Consumers of the global service we call the “Internet” are largely illiterate in the area of information security. The new order of global economy, open access to the Internet and a growing number of terrorist activities leaves us all open to a new kind of threat. The threat increases as more consumers gain access to the Internet and the number of radical groups with network security knowledge continues to grow.
Consumer reactions to the gamut of activities that ranges from the invasion of privacy to information espionage has resulted in the passing of thousands of legislative laws which have been largely ineffective in deterring those who know how to get around security controls and cause harm.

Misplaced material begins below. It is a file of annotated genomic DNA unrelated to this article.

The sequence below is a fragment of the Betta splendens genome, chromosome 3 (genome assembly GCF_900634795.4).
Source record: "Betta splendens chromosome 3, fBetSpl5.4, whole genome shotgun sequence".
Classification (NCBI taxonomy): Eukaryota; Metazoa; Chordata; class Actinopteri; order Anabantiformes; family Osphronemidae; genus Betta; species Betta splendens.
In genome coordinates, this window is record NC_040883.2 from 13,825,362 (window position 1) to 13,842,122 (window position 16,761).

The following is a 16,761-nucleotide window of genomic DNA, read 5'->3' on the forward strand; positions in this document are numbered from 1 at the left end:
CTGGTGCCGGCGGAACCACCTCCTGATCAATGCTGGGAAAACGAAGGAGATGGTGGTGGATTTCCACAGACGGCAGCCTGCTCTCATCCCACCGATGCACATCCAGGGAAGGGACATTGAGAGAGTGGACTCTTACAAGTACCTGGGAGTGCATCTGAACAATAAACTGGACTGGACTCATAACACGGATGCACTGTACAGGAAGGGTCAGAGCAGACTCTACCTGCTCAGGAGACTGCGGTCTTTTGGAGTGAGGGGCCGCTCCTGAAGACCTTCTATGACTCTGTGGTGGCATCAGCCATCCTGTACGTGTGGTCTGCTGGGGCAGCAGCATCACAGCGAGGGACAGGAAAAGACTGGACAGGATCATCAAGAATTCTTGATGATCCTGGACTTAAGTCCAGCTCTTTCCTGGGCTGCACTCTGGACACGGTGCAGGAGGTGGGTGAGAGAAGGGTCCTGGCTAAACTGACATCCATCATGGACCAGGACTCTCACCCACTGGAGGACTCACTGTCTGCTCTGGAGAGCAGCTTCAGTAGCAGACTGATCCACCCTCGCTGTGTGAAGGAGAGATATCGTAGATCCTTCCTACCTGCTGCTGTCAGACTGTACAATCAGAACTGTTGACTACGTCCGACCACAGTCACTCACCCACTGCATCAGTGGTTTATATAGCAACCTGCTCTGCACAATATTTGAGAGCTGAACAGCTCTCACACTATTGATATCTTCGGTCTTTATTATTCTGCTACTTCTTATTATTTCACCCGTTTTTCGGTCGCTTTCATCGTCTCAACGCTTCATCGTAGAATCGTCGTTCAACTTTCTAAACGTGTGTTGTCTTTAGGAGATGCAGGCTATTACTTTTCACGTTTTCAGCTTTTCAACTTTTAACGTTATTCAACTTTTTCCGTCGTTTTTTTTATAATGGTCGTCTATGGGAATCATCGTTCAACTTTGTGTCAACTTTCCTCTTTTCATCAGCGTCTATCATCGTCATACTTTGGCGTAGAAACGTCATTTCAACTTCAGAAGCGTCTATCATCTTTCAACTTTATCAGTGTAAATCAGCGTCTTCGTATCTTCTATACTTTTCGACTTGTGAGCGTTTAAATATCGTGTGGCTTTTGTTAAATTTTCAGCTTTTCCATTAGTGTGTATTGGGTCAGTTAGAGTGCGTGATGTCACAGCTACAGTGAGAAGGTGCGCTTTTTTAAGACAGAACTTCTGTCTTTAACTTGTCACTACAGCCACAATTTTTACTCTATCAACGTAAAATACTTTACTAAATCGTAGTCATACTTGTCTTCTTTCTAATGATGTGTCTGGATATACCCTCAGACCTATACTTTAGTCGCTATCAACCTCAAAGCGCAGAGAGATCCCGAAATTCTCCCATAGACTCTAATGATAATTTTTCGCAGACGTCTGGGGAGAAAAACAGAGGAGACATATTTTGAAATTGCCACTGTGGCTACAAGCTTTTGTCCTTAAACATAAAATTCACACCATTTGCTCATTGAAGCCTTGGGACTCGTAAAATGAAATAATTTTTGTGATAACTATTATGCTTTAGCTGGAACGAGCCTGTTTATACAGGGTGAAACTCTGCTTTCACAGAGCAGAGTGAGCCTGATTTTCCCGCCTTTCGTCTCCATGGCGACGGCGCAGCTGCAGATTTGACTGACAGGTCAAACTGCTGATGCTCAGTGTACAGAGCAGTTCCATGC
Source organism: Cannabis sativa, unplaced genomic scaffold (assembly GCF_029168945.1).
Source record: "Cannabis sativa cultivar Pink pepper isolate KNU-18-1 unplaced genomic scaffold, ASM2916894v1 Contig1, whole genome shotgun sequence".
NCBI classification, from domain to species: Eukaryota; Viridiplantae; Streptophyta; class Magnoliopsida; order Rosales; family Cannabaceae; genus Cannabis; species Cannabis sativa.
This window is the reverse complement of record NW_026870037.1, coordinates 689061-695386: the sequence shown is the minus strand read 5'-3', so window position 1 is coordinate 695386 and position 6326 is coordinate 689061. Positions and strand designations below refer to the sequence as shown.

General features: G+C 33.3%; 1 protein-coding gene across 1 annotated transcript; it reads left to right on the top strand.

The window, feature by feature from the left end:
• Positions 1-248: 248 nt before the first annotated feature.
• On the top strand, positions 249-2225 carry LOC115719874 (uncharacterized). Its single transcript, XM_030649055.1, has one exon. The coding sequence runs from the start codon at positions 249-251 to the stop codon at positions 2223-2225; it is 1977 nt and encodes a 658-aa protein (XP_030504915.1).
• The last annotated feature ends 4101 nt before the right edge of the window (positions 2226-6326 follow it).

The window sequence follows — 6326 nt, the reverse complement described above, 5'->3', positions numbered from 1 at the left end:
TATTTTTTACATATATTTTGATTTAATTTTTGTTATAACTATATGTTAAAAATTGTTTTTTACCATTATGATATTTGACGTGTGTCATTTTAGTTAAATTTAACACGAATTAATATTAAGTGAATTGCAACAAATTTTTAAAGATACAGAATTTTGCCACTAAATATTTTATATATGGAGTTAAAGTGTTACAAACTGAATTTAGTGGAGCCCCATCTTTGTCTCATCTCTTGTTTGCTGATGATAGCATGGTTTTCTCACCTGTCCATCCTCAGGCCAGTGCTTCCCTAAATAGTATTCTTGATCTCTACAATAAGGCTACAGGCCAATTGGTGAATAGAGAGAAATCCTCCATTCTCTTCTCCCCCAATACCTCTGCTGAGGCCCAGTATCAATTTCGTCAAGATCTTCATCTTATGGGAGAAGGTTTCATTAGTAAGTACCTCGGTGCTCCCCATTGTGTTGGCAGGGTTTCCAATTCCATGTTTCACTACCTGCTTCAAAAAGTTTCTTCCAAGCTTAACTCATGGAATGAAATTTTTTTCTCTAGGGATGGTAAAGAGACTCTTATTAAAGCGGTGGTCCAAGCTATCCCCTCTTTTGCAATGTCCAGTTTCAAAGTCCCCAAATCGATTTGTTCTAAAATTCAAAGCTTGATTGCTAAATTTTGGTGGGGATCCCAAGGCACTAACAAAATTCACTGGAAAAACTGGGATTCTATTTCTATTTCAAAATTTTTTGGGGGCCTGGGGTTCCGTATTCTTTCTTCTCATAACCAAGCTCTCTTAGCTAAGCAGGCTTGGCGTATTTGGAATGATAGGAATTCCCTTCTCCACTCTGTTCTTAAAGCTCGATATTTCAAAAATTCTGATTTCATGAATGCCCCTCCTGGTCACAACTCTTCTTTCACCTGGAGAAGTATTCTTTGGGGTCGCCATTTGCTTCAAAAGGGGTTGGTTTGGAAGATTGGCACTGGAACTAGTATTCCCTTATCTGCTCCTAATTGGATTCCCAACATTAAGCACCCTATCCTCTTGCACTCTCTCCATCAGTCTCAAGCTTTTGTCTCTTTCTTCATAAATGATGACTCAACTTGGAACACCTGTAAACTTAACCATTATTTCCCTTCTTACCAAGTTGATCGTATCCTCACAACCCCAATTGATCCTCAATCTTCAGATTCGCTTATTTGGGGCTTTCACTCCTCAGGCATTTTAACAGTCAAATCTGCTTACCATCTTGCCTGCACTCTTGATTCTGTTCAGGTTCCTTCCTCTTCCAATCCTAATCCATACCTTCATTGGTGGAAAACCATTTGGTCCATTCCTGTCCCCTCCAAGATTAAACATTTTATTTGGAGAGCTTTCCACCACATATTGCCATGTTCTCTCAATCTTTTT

Information security breaches come in the forms of passive and intrusive attacks. The author establishes to what degree consumers are responsible for the protection of their own information as opposed to the entities that have been established to provide secure services across the Internet. The author shows that protection can only be accomplished through the education of information security managers on existing testing procedures that comply with establish laws combined with the education of consumers on security practices that mitigate the accidental release, or intentional breach, of restricted information. The target population of this paper is information security undergraduate students and graduate students.
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